I’ve just returned from seeing Blackbird at Victory Gardens Theatre on north Lincoln Avenue. For anyone who is unfamiliar with the play, it stars William L. Petersen (yes, of CSI fame) and Mattie Hawkinson. The story is about two people who had a relationship 15 years ago that has defined their lives ever since. Ray, at age 40, had a sexual relationship with Una, who was only 12 years old at the time.
Playwright David Harrower commented in the Playbill, “I want to know what it’s like to be in that situation and to justify it to yourself.”
It is an intense play, running between one and 1.5 hours. The set is appropriate, minimal and utilitarian, yet provides a backdrop for a bit of comic relief borne of 15 years of built up issues. What makes this so interesting is that we hear both Ray and Una constantly confront each other and tell what they believe was the reality of their experiences those 15 years ago, as each fills in the gaps for the other.
Oddly some of the funniest comic relief came before the play, as Petersen reminded the audience to shut off all cell phones and pagers, and to unwrap all candy wrappers. So while most people would make sure they quieted down, the woman next to me seemed to take that as her cue to then proceed to rifle through her purse for what seemed like an endless amount of time. I was ready to tell her, “Enough already!”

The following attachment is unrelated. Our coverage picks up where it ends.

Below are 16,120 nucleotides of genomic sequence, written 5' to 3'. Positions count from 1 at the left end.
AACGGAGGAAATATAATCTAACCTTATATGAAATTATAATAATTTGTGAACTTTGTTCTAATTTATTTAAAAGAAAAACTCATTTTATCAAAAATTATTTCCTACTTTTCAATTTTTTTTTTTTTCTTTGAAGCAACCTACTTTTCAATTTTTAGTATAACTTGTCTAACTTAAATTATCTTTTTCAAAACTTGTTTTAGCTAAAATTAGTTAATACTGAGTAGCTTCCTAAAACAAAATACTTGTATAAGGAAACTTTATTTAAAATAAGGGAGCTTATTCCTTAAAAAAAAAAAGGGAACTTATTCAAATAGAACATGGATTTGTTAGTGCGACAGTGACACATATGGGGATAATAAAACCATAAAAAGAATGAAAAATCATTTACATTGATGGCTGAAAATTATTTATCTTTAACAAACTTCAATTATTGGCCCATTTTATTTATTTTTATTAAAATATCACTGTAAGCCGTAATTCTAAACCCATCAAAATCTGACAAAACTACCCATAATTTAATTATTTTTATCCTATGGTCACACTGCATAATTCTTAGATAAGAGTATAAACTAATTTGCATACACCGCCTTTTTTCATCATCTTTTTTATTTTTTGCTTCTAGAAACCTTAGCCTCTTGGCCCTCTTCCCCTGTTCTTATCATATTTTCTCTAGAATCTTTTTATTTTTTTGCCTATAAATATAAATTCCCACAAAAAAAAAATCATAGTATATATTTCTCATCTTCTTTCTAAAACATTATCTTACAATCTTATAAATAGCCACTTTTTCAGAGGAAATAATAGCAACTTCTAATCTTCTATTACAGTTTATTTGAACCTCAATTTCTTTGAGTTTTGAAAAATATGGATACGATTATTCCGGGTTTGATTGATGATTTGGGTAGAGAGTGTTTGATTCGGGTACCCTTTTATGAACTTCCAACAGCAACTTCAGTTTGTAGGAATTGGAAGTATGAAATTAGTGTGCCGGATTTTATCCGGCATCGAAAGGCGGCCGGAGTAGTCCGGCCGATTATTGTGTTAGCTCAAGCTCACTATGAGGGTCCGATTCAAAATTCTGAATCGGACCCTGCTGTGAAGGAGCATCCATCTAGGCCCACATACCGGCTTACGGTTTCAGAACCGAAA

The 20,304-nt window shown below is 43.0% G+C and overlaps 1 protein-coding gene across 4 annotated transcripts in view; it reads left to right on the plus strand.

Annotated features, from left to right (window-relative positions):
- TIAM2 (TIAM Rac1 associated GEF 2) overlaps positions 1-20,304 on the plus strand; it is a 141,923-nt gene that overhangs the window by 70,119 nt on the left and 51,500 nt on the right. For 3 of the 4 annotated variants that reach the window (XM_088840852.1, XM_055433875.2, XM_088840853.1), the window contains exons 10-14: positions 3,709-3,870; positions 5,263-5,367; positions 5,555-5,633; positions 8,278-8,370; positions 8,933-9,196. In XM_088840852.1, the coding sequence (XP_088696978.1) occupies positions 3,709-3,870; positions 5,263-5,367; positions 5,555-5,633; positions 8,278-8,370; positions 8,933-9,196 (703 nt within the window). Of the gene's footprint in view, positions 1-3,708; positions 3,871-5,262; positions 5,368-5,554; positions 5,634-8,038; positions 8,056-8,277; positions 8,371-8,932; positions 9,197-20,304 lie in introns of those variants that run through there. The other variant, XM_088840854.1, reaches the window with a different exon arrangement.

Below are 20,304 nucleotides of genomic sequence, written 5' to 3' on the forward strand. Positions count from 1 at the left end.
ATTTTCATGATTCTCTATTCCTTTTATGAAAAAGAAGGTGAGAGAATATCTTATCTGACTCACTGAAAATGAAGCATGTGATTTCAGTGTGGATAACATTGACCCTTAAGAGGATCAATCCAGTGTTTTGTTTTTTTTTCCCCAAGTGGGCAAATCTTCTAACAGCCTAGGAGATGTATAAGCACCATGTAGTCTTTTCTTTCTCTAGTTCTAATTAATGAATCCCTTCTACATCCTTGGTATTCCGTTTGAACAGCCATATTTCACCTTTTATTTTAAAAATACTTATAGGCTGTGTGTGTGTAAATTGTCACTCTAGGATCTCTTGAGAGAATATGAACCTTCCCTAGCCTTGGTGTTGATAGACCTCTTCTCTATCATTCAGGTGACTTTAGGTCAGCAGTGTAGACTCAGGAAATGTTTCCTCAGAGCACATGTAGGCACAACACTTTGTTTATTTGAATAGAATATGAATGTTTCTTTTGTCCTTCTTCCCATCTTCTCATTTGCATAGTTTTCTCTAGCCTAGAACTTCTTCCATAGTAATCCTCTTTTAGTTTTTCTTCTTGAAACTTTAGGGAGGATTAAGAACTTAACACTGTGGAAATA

Like most traumatic experiences, often only pieces are remembered by each person. During the course of the play and the ensuing confrontations, a gradual truth begins to emerge. Whether one feels the need to judge others, or they prefer to assess the events that transpired without judgement, you cannot leave the theatre without feeling like you have witnessed two people struggling to understand themselves, their feelings for each other in the past, their actions and where they are in the present.
Blackbird provides a look at how the intersection of two people’s lives changed forever with one event, and not only how Una, the victim continued to suffer but also the mental and emotional effects that Ray’s actions had on himself. The play is also not without a surprise toward the end, which is fitting when one considers the complex range of issues and emotions that are brought to bear during the play.
Sean and I attended the play, and he summarized the concept well when he said, “As a man, I cannot understand how anyone could get themselves involved with a 12 year old child.” That, dear reader, is the crux of the issue with any case of child sexual abuse and under aged sex. Some people have no sense of boundaries.
As for the acting and direction, everything was superb. It was an incredible experience to see William Petersen live, and a joy to watch up and coming star Mattie Hawkinson.
Victory Gardens Theatre
2423 N. Lincoln Avenue